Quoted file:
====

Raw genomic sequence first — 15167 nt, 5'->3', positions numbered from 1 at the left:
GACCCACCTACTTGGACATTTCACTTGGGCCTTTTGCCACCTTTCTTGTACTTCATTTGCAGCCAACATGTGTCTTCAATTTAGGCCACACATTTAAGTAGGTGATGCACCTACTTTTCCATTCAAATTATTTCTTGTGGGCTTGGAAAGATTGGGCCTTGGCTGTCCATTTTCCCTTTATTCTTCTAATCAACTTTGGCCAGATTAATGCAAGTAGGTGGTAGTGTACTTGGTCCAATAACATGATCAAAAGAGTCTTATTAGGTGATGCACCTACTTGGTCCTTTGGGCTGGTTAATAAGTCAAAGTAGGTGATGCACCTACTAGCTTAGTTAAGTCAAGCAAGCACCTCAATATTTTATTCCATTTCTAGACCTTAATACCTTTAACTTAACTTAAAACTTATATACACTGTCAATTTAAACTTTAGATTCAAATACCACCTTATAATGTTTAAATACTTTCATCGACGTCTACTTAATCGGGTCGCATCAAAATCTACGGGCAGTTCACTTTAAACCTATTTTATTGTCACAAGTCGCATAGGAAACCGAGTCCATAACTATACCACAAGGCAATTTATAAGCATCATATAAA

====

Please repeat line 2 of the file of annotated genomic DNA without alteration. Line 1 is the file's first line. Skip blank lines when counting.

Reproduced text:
GACCCACCTACTTGGACATTTCACTTGGGCCTTTTGCCACCTTTCTTGTACTTCATTTGCAGCCAACATGTGTCTTCAATTTAGGCCACACATTTAAGTAGGTGATGCACCTACTTTTCCATTCAAATTATTTCTTGTGGGCTTGGAAAGATTGGGCCTTGGCTGTCCATTTTCCCTTTATTCTTCTAATCAACTTTGGCCAGATTAATGCAAGTAGGTGGTAGTGTACTTGGTCCAATAACATGATCAAAAGAGTCTTATTAGGTGATGCACCTACTTGGTCCTTTGGGCTGGTTAATAAGTCAAAGTAGGTGATGCACCTACTAGCTTAGTTAAGTCAAGCAAGCACCTCAATATTTTATTCCATTTCTAGACCTTAATACCTTTAACTTAACTTAAAACTTATATACACTGTCAATTTAAACTTTAGATTCAAATACCACCTTATAATGTTTAAATACTTTCATCGACGTCTACTTAATCGGGTCGCATCAAAATCTACGGGCAGTTCACTTTAAACCTATTTTATTGTCACAAGTCGCATAGGAAACCGAGTCCATAACTATACCACAAGGCAATTTATAAGCATCATATAAA